Comment: Save your outrage for Joe Schmidt, not for Bundee Aki, Simon Zebo or the IRFU
Here we go again. "The foreigners are coming to take our jobs. Round up the pitchforks and the torches".
On Thursday, Connacht centre Bundee Aki was named as one of four uncapped players in Joe Schmidt’s Ireland squad for the upcoming November internationals.
Aki joins an Irish squad with fellow residents CJ Stander and Rob Herring after qualifying to play for Ireland earlier this month under the three-year residency rule.
His inclusion in the Ireland squad should be no more jarring than Stander’s or Herring’s, or any of the other foreign born players that have represented Ireland in the past, but nevertheless, it is for some.
But for those with short memories, in May, World Rugby effectively killed off the existence of the ‘project player’ when they voted to increase the required residency period to be eligible for international rugby from three to five years (beginning in 2020).
Aki still qualifies under the three-year rule but because he is a New Zealander with no ancestral ties to Ireland, and because Simon Zebo, a Cork man at the peak of his powers, has been excluded from the latest Irish squad almost certainly due to his move to Racing 92 next season, the residency rule drum has been dusted off and the band of critics are getting back together with Neil Francis on lead vocals.
‘No need for new material Neil. Play the hits! The crowd want the hits!’
With lead singles such as ‘Does he even know the words of Amhrán na bhFiann?’ and ‘Irishmen versus Englishmen. Men who know what the rivalry really means between these two countries’ - it’s a popular brand of music to the baying crowd.
But music at times is just a temporary release from reality and the reality in this situation is that every country in the Six Nations has been playing this game for years, if not for the best part of a decade, if not for a while longer.
The outrage was appropriate under the three-year residency rule, but when World Rugby changed that ruling to five years, a once captivating lead singer all of a sudden sounds like a broken record with a microphone, ala Axel Rose.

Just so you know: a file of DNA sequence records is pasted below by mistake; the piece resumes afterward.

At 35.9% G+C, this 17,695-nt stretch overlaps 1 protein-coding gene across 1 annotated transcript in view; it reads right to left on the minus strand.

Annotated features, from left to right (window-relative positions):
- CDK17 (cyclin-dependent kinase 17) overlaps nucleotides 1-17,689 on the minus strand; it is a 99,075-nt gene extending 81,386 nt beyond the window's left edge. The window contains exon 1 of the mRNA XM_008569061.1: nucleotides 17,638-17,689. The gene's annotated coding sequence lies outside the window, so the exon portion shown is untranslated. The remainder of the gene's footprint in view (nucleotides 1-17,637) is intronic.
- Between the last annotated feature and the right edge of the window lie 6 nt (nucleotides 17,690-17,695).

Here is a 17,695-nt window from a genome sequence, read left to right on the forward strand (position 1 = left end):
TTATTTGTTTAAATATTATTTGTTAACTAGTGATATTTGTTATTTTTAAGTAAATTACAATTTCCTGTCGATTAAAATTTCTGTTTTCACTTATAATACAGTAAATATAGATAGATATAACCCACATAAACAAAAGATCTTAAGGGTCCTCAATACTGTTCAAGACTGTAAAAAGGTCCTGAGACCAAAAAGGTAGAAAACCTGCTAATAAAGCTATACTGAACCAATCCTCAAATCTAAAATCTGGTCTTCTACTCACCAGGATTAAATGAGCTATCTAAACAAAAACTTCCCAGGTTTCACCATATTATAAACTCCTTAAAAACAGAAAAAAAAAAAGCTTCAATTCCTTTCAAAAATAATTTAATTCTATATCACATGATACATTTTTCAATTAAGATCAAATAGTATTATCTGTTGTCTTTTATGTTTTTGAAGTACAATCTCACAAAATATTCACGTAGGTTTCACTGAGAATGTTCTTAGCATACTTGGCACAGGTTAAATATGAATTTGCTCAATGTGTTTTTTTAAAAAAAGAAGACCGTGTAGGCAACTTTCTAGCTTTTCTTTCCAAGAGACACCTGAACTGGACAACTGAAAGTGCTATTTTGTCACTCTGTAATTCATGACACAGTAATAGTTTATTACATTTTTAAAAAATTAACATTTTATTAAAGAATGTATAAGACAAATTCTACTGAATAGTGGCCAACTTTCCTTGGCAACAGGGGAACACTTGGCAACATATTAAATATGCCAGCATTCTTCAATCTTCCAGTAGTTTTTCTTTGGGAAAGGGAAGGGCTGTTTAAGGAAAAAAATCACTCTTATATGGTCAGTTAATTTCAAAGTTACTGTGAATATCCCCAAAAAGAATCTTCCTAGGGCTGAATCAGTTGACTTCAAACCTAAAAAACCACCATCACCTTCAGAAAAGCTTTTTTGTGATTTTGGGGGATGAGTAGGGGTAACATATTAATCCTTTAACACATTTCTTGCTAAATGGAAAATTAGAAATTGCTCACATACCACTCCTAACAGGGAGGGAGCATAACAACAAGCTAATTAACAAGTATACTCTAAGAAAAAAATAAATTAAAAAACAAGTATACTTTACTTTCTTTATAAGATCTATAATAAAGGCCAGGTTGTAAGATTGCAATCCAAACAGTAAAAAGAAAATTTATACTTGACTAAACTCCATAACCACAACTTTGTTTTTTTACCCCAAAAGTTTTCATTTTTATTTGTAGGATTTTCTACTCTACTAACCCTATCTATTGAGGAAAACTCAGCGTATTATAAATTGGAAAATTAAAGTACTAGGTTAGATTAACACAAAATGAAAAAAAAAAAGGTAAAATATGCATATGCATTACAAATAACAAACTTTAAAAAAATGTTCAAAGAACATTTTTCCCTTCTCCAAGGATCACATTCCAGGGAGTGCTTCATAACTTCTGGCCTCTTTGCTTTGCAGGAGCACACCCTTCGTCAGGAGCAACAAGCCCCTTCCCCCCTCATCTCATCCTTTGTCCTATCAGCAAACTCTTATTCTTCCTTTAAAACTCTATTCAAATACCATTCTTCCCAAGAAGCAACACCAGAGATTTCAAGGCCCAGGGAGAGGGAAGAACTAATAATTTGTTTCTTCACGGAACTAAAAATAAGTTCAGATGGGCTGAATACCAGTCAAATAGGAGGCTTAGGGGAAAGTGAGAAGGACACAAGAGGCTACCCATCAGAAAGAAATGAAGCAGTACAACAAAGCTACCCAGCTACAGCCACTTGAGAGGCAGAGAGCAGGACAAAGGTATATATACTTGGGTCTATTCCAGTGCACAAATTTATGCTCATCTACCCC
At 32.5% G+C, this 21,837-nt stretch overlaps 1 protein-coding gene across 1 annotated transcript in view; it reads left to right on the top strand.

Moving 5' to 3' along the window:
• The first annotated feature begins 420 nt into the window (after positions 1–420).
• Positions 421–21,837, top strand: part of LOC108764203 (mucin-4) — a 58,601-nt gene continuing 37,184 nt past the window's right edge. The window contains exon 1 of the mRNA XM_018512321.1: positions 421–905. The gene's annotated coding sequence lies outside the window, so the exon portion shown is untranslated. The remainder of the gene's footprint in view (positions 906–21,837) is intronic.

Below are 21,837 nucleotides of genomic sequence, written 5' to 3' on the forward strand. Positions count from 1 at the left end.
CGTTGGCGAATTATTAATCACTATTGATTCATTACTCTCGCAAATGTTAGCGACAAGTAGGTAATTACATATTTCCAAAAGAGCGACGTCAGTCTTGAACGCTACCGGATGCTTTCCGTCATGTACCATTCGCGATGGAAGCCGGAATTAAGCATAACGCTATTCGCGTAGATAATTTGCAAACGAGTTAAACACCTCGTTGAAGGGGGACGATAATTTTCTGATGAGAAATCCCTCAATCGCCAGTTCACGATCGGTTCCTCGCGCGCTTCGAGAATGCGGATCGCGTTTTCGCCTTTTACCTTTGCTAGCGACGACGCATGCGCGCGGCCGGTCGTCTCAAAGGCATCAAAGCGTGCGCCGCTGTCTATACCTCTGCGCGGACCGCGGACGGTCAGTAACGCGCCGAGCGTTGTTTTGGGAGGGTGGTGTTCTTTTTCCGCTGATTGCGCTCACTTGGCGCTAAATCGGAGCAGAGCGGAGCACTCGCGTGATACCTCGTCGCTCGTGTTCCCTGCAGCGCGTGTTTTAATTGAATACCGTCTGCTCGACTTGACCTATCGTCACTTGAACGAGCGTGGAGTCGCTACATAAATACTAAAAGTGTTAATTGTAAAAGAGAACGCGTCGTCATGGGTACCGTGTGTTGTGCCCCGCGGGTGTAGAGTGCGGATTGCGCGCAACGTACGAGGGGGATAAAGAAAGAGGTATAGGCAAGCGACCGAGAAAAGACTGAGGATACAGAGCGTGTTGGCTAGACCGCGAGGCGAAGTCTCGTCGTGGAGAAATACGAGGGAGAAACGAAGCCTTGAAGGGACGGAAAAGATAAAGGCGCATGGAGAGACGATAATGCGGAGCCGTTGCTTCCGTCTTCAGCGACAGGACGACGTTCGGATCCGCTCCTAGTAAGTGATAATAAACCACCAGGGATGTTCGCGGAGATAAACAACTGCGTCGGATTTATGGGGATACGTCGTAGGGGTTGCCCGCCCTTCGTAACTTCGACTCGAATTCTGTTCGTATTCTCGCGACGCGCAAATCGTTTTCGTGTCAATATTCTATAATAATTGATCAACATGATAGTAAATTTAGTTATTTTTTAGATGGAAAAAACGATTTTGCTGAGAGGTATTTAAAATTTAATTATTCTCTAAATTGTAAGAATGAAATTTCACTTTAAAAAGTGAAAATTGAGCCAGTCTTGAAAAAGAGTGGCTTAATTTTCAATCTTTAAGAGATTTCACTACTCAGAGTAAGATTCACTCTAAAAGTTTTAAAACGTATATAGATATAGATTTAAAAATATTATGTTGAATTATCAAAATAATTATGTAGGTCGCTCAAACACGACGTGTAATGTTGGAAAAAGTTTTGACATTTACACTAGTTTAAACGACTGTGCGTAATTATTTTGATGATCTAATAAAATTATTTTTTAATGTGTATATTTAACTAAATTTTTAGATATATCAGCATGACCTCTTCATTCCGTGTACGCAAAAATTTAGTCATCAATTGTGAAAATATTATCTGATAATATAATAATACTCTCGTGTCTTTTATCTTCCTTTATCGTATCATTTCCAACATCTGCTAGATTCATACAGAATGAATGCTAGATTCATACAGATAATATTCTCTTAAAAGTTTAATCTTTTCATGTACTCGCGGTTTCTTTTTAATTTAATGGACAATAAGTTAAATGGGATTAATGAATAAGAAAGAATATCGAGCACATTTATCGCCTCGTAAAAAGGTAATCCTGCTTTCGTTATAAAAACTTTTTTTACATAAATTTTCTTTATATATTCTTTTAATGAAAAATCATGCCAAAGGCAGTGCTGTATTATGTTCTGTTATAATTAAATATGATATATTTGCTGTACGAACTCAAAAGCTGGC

The obvious irony in the timing of Aki’s inclusion, and Zebo’s exclusion, is that both men are essentially chasing the same thing; fonder pastures in a foreign country.
In a career path where hits are hard and careers are short, you certainly can’t criticise anyone for pursuing such an avenue, but you also shouldn’t criticise Joe Schmidt or the IRFU for enforcing a home based selection policy.
Ireland can’t compete with the riches of England and France, that much has been made abundantly clear, so the only leverage the IRFU has over keeping a player in the Irish system is his spot on the national team.
Welsh club rugby has been gutted over the last decade by national players moving abroad and it took the WRU until 2014 to realise that the gaping hole in their roof needed fixing.
They consequently introduced a national dual-contract system in November 2014 and a selection policy titled ‘Gatland’s law’, where head coach Warren Gatland was able to select up to three Welsh players based outside of Wales.
However, earlier this month the WRU adopted Australia’s selection model, whereby any player based outside of Wales will be eligible to play for the national team providing they have received at least 60 international caps.
The idea is that it encourages players to spend the prime of their rugby years in their home country before chasing fonder pastures abroad towards the tailend of their careers.
It benefits the clubs greatly. For instance, if Ireland simultaneously allowed Zebo to play for Racing and for the national team, others would undoubtedly follow and the provinces would run the risk of essentially becoming much like a League of Ireland club or some of the Welsh clubs in years goneby; where there would be plenty of homegrown players but all of the country's top-tier talent is playing abroad.
It's an extreme example, I know, but it's ultimately the rationale; keep the best homegrown players at home to keep interest high in the clubs.
You can't blame Aki for exploiting a more financially lucrative loophole in the system. You can't blame Zebo, as Munster's all-time leading try scorer, for making a decision to better his future. And you can't blame Schmidt, and/or the IRFU, for enforcing a homegrown selection policy.
But what you can criticise Schmidt (and every other coach in sport) for is selection.
As head of the Irish Rugby team, it's interesting that Schmidt once again put Rob Kearney in the shop window when it came at the expense of budding talent Tiernan O'Halloran.
I gave up questioning Schmidt as a coach a long time ago. The man is a rugby savant, and when I hear from Irish rugby player after Irish rugby player that he is one of the most intelligent rugby minds in the sport, I figured I'd take their word for it.
But that resource should be used more often, and while press conferences aren't the ideal setting to test his wealth of knowledge, they're the only outlet we get to ask why an injured Rob Kearney was picked over O'Halloran?
What did he see in Rob Herring that he thought would be better suited to the squad than the ever-dynamic Sean Cronin?
It's hard to question Schmidt. Kearney was the third best full-back at his own club last year and Schmidt started him against the undefeated All Blacks. He was one of the best players on the pitch that day in a historic Irish win.
It's hard to question Schmidt, but it's not hard to ask him questions.